Spring Practice Primer: Michigan
After finishing 2011 with a Sugar Bowl victory, the Wolverines look to improve in Brady Hoke's second season and open practice on Saturday
Spring football is in the air, and with our Spring Practice Primers the Eye On College Football Blog gets you up to speed on what to look for on campuses around the country this spring. Today we look at Michigan.
Spring Practice Begins: Saturday, March 17
Spring Game: Saturday, April 14
Three Things To Watch For:
1. Denard's grasp of the offense. The first year of Al Borges and the Michigan offense trying to fit Denard Robinson into a pro-style system had its ups and downs. Robinson saw his passing touchdowns increase from 18 to 20, but he threw for 400 less yards, saw his completion percentage drop from 62% to 55%, and his interceptions rose from 11 to 15 despite the fact he threw 33 less passes in 2011 than 2010. While Robinson has never been what you can call an accurate passer, some of that drop off had to be due to learning an entirely new system. Now that he'll have a chance to spend an entire offseason becoming more familiar with it, we could see some major strides in Robinson's ability as a passer in 2012. Considering how successful Robinson has already been in the Big Ten, imagine what he could do in 2012 as he becomes more comfortable in Borges' offense.
2. A reliable target would help Denard. Between them, Junior Hemingway and Kevin Koger caught 57 passes for 943 yards and 8 touchdowns in 2011, but neither are back on the field for the Wolverines this spring. Which means, in Hemingway's case specifically, that Michigan and Denard Robinson need somebody to step up and become that reliable target and big-play threat in the passing game. Given performance last season, Jeremy Gallon looks like somebody that can have an even bigger impact in 2012, but given Gallon's size (5-foot-8), Roy Roundtree may be the better option. It will be interesting to see if Roundtree can find his form again after seeing his reception total drop from 72 receptions in 2010 to only 19 in 2012.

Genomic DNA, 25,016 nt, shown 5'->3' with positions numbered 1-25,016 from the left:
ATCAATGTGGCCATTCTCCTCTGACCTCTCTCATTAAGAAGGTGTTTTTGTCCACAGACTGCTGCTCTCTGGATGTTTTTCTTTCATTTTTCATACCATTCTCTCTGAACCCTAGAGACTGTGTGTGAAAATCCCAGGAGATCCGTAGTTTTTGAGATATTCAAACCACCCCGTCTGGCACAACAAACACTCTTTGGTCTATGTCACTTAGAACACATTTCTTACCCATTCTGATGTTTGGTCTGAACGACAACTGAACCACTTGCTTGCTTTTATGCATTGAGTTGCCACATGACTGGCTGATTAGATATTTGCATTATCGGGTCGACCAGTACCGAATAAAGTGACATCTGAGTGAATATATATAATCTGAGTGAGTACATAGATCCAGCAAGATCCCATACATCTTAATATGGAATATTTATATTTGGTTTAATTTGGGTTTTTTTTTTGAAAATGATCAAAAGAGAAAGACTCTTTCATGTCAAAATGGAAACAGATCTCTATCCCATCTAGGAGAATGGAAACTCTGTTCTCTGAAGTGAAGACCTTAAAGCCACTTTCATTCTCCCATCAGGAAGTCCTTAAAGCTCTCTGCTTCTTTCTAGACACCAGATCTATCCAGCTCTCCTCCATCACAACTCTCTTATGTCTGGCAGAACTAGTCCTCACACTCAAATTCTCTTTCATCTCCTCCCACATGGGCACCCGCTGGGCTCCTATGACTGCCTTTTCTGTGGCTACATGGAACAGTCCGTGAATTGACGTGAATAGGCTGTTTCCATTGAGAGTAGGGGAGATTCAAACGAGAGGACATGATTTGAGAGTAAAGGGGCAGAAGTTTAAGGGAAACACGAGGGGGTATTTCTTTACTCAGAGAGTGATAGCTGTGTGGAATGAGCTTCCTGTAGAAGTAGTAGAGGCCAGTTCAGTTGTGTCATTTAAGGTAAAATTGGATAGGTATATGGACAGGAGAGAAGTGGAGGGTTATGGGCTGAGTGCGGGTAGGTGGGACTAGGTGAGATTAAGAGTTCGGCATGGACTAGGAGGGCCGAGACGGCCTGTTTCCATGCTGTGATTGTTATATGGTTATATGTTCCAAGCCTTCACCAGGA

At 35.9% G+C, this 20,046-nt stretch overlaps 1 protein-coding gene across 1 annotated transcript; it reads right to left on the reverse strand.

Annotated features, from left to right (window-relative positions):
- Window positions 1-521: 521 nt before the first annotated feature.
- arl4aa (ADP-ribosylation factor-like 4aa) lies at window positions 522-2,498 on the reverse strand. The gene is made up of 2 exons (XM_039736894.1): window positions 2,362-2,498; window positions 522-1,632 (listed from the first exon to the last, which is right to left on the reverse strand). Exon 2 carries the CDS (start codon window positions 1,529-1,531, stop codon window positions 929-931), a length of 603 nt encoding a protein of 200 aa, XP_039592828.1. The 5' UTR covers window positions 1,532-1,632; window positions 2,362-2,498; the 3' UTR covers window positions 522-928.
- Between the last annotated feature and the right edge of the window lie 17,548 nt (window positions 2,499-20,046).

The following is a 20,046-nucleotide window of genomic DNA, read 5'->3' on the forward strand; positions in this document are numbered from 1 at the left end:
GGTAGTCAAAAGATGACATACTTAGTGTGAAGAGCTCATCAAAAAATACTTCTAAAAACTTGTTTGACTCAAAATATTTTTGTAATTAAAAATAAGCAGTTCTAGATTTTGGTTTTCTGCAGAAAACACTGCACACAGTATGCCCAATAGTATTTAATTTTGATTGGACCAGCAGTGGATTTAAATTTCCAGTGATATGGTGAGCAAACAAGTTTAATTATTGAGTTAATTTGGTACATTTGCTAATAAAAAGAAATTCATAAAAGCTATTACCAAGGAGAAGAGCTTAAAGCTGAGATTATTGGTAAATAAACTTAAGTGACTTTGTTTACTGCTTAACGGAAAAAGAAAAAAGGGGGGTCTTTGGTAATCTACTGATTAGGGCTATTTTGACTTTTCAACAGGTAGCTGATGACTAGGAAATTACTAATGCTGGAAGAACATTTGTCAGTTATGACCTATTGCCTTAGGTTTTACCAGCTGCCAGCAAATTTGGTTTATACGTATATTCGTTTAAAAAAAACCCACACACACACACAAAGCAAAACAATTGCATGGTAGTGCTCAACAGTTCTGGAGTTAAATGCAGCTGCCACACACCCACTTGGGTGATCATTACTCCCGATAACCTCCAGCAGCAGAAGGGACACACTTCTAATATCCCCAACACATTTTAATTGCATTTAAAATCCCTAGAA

3. New players on the defensive line. The biggest reason Michigan had such a nice turnaround last season is that the defense went from being terrible in 2010 to finishing 6th in the country with only 17.4 points allowed per game. That improvement was thanks in large part to a defensive line that featured Mike Martin and Ryan Van Bergen. Both are gone now, and Michigan will have to find replacements if it wants to continue the success in 2012. All of which means that players like Will Campbell will have to start living up to their enormous potential this spring.
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